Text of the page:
Q2. Mr. Bennett : To ask the Prime Minister if he will list his official engagements for Thursday 25 February.

Mr. Newton : I have been asked to reply.

I refer the hon. Member to the answer I gave some moments ago.

Mr. Bennett : I have here a few reports covering the past 14 years of Home Office Ministers assuring us that they would get tough on crime. Can the Leader of the House tell us how many promises were made and why they have not worked? Could it possibly be because of the sort of society that this Government have created, in which people have been encouraged to be selfish and to put self-interest first ; a society in which no one is expected to understand right or wrong, but merely whether one can get away with it, and in which Ministers are trained to say, "Not me, guv"?

Mr. Newton : I would take that more easily from somebody who was not a representative of a party which has voted against or sought to weaken every substantial measure designed to tackle the problem : the Police and Criminal Evidence Act 1984, the Public Order Act 1986, the Criminal Justice Act 1991 and, regularly, the renewal of the Prevention of Terrorism (Temporary Provisions) Act 1989. The test of the hon. Gentleman's commitment will be how he votes when the renewal of the prevention of terrorism Act comes again before the House shortly.

Mr. Waterson : Does my right hon. Friend accept that many people in my constituency of Eastbourne and throughout the country stand to benefit from the Housing and Urban Development Bill? Is it not a great pity that Opposition Members voted against it on Second and Third Readings?

Mr. Newton : Yes it is, and it is typical of the way in which the Opposition so often fail to vote in the way that much of their rhetoric indicates that they should.


Q3. Ms. Eagle : To ask the Prime Minister if he will list his official engagements for Thursday 25 February.

Mr. Newton : I have been asked to reply.

I refer the hon. Member to the answer I gave some moments ago.

Ms. Eagle : Does the Lord President of the Council agree with the views expressed yesterday by his colleague, Lord Lawson, the former Chancellor of the Exchequer, who said that Britain's withdrawal from the exchange rate mechanism was a humiliation which could have been avoided if Britain had cut interest rates earlier and realigned earlier? Does he agree with me that Lord Lawson's comments are hardly a ringing endorsement of his Government's economic competence?

Mr. Newton : No, I do not entirely share the views that my right hon. and noble Friend is reported to have expressed. I would have found it more credible coming from the hon. Lady if she had joined the hon. Member for Moray (Mrs. Ewing) in referring to something that her constituents will benefit from--the inclusion of Merseyside in objective 1 status.


Q4. Mr. Willetts : To ask the Prime Minister if he will list his official engagements for Thursday 25 February.

Mr. Newton : I have been asked to reply.

I refer my hon. Friend to the answer I gave some moments ago.

Mr. Willetts : Does my right hon. Friend agree that the battle against over-regulation must be one of the Government's highest priorities? Is it not absurd that health and safety regulations prohibit one of our leading physicists, who has written the "Encyclopaedia Britannica" entry on electricity, from changing a 13 amp plug in his own laboratory?

Mr. Newton : It certainly sounds so on the face of it, but I had better undertake to look into the particular case, while agreeing entirely with my hon. Friend's basic proposition, which is that we need precisely what is now being carried out by the Government--a thorough-going review of some aspects of over-regulation.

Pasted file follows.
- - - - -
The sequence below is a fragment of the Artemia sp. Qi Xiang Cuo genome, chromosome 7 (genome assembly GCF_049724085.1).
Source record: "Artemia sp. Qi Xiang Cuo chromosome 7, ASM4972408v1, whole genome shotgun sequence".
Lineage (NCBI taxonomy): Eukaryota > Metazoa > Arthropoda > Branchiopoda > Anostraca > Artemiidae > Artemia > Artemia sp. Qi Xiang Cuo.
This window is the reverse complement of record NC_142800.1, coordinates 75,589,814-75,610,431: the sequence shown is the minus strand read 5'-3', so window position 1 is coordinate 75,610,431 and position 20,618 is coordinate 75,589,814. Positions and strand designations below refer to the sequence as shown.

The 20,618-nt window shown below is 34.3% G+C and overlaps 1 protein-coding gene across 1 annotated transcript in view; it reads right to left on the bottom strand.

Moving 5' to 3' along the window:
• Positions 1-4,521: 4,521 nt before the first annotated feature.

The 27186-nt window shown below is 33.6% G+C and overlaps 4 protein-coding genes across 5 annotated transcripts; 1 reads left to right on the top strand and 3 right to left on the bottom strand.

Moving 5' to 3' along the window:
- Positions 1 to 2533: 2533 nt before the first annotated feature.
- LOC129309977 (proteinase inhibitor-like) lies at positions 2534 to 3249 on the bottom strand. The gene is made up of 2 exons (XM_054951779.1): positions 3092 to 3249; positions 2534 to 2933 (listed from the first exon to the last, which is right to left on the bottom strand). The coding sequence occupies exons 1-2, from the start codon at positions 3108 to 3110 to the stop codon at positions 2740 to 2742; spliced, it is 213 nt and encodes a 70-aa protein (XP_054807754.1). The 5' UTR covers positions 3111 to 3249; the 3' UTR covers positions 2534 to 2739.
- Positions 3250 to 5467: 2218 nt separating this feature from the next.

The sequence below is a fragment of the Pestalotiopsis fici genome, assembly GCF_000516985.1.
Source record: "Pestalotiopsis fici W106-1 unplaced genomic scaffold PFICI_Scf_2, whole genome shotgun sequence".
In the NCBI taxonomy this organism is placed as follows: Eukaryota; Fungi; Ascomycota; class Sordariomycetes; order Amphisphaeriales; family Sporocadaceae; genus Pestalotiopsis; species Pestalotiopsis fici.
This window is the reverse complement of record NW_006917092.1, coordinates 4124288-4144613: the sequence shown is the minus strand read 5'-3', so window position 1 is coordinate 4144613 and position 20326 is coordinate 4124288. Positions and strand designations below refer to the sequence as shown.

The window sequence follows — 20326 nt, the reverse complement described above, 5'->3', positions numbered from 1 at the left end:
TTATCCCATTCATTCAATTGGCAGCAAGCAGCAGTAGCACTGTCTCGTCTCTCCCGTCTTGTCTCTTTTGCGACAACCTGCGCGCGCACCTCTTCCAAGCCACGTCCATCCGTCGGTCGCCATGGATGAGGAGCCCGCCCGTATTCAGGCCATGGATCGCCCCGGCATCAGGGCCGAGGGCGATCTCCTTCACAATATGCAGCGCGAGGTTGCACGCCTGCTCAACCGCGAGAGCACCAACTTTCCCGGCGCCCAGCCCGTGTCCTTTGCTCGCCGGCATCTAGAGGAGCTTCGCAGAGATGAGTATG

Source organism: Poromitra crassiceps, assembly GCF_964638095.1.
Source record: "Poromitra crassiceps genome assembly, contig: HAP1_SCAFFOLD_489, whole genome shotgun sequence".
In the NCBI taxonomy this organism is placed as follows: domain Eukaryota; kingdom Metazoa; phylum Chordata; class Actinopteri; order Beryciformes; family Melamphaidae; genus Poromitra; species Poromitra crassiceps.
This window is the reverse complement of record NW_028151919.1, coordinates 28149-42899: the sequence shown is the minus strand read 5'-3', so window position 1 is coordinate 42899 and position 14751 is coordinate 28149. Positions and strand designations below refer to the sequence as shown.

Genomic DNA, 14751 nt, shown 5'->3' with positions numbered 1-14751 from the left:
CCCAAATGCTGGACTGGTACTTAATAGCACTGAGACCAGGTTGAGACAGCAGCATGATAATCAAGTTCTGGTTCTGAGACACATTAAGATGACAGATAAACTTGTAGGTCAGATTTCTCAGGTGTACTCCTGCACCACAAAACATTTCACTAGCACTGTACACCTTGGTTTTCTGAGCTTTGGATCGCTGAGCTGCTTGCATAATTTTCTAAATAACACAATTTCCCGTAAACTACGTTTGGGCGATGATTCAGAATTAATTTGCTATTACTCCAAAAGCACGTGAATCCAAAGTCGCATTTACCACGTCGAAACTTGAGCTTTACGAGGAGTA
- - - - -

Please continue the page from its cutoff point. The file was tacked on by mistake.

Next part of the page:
Q5. Mr. Hoon : To ask the Prime Minister if he will list his official engagements for Thursday 25 February.

Mr. Newton : I have been asked to reply.

I refer the hon. Member to the answer I gave some moments ago.

Mr. Hoon : Since the Leader of the House is keen on talking about European Community funding, can he explain to Britain's depressed regions why not one penny of the £1 billion that is available to this country from the EC in regional funding had been spent at the end of last year? Will he assure the House that all that £1 billion will be spent, together with the £2.5 billion matching funds that will be required in the next 10 months, and ensure that the money is spent in Britain on helping our depressed regions rather than being lost to other countries?

Mr. Newton : The Government fully comply with the Community's rules in these matters and have every intention of making that even clearer than, evidently, it is to the hon. Gentleman.


Q6. Mr. Evennett : To ask the Prime Minister if he will list his official engagements for Thursday 25 February.

Mr. Newton : I have been asked to reply.

I refer my hon. Friend to the answer I gave some moments ago.

Mr. Evennett : Has my right hon. Friend observed that on average council tax in Labour authorities will be £100 higher than in Conservative authorities and will he pass that information on to the Prime Minister when he returns from his successful trip to the United States? Furthermore, does my right hon. Friend agree that Conservative councils are efficient and effective, while Labour councils just cost the people more?

Mr. Newton : Yes, I have noticed such reports. There is a remarkable correlation between high levels of council tax and Labour control, and between low levels of council tax and Conservative control. If there is any risk of that lesson being missed, we shall ensure that the electorate are made aware of it between now and the local elections in May.

Mr. Home Robertson : May I take the Leader of the House back to the question of the redundant soldiers? What does he say to Royal Scots serving in Northern Ireland, and members of the Cheshire Regiment serving in Bosnia, whom I met last week, who applied for voluntary redundancy on the understanding that their regiments were to be amalgamated and who would now like to have the opportunity to withdraw their redundancy applications? It is not good enough to say that they have the right to appeal. Under the new circumstances, they should have the right to stay in the Army and should not be issued with P45s.

Mr. Newton : My right hon. Friend the Minister of State for the Armed Forces tells me that that matter was the subject of exchanges in yesterday's debate and that he made the position clear to the hon. Member for East Lothian (Mr. Home Robertson) then. I am certainly not going to add to that now.